In 1849, esteemed British poet, Alfred, Lord Tennyson, delivered one of the most poignant and oft-quoted lines in the history of the English language:
“‘Tis better to have loved and lost / Than never to have loved at all.”
Now, in 2017, after years of struggling and countless disappointments, I believe I finally understand the true meaning behind Lord Tennyson’s famous line.
It has to be about the Cincinnati Bengals and the Cleveland Browns.
The Bengals, of course, are the team to have “loved and lost.” Unlike the Browns, the Bengals have been to a Super Bowl — two of them in fact — but proceeded to lose both in historically heartbreaking fashion. Since their deflating Super Bowl loss to Joe Montana and the 49ers in 1988, the Bengals have made the playoffs eight different times and pieced together a stunning record of 0-8 in these playoff games. For reference, the Browns have only made the playoffs three times since 1988, but own a respectable 2-3 record in those trips.
Even in recent history, the Bengals compiled a 52-27-1 record from 2011-2015. However, despite piecing together a nice string of successful seasons, they then proceeded to lose in the first round of the playoffs five seasons in a row — a feat never accomplished before in the current NFL playoff format.
To put Bengal fandom in perspective, I offer this anecdote. I believe there has only been one instance in my life where I sat in complete silence with another group of people for longer than 15 minutes. At church, a preacher will still be delivering his sermon while the masses remain silent in their pews. At the library, you can still hear faint chatter from group projects or overly-caffeinated students tapping away at their keyboards. Even at a funeral you can still hear faint sounds of sniffling and individuals offering their condolences.
No, the only time I have sat in what I believe to be absolute silence was January 9, 2016, immediately following the Wild-Card matchup between the Cincinnati Bengals and the team from the wrong side of I-70 who shall not be named.
After Jeremy Hill’s inexplicable fumble, Vontaze Burfict’s stupefyingly bone-headed unnecessary roughness penalty and Adam “Pac-Man” Jones’ unsportsmanlike conduct penalty, the Bengals had successfully clutched defeat from the jaws of victory. Immediately afterward, the Bengals fans I was watching the game with proceeded to shut the television off and we sat in absolute silence for seemed like an eternity. I believe there cannot be a worse feeling as a football fan.
Or maybe there is.
See, as painful as the Bengals’ loss felt at the time, there were still silver linings. The team had made the playoffs five years in a row, a record for the Bengals’ franchise. There were still players on the team who were young, about to enter their primes and were signed for the long-term future. Of course, there was also the sweetest consolation prize of them all — it was still better than being the Cleveland Browns.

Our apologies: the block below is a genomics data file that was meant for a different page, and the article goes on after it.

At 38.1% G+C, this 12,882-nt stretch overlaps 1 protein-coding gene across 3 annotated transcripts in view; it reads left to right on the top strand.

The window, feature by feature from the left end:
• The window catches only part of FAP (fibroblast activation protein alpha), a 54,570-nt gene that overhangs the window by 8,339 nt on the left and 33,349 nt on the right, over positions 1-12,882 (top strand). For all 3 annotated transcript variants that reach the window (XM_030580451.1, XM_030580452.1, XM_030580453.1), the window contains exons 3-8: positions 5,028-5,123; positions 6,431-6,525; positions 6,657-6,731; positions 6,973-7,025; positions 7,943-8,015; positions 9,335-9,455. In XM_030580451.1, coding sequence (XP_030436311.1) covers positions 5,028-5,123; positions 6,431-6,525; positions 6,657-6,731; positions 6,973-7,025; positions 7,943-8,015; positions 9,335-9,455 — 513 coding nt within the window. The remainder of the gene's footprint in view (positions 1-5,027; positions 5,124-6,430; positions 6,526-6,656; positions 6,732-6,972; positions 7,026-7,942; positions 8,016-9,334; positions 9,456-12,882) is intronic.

To go back to Lord Tennyson’s poem, the Browns are certainly the individual “never to have loved at all.” The Browns notoriously have never been to a Super Bowl, finished in last place in the AFC North seven years in a row — with Year Eight not looking too great — and have not been to the playoffs in over 15 years. There’s defining mediocrity, defining ineptness and then there’s whatever the Cleveland Browns have been attempting to do on a football field for the past 15 years.
Since the franchise was rebooted in 1999 — after being unexpectedly and heart-breakingly shipped out to Baltimore by Art Modell — the Browns have put together a lackluster record of 88-207, good for the worst record in the NFL in that span. To make matters worse, the Baltimore Ravens, or the former Browns that Modell shipped out of Cleveland, have gone on to win two Super Bowls and become one of the most consistently successful franchises in the NFL.
After moving back to Cleveland in 1999, the Browns have started 26 different quarterbacks, the most in the NFL, and the only quarterback to have started all 16 games for them in a season was Tim Couch in 2001 — although Brandon Weeden came dangerously close in 2012. Other notable quarterbacks to have started a game for the Browns in that span include vaunted gunslinger Seneca Wallace, the always gritty Connor Shaw, whatever a Spergon Wynn III is/was and, of course, the one and only Johnny Manziel.
However, although the Browns have underperformed for longer than most incoming college freshmen have been alive, their fans remain one of the most loyal and diehard fanbases in all of sports. Unlike Bengals fans, who have become overtly cynical through years of heartbreak, Browns fans seem to have learned the art of tempering expectations going into each season. When fans expect to go 3-13, a 4-12 finish is a reason for celebration. When fans expect to go 12-4 and at least make it to the second round of the playoffs, a 10-6 finish with a first-round exit is a complete disappointment.
To bring everything together, I’m not sure if either situation is better than the other. Perhaps the solution is to abandon rooting for each team entirely and latch onto a successful and well-run franchise. Perhaps the solution is to remain loyal to each team through thick and thin. Remember, there was a point in time when the Patriots were a perennial doormat in the NFL. Or maybe the solution is to petition the NFL to ship both teams off to London and take away their burden on Ohio entirely.
Either way, at the end of the day, there will always be one point on which Bengals and Browns fans can both agree… a common hatred of the freakin’ Pittsburgh Steelers.
Questions, comments, accusations that I am biased against your favorite team? (Hi, Steelers fans!) E-mail me at firstname.lastname@example.org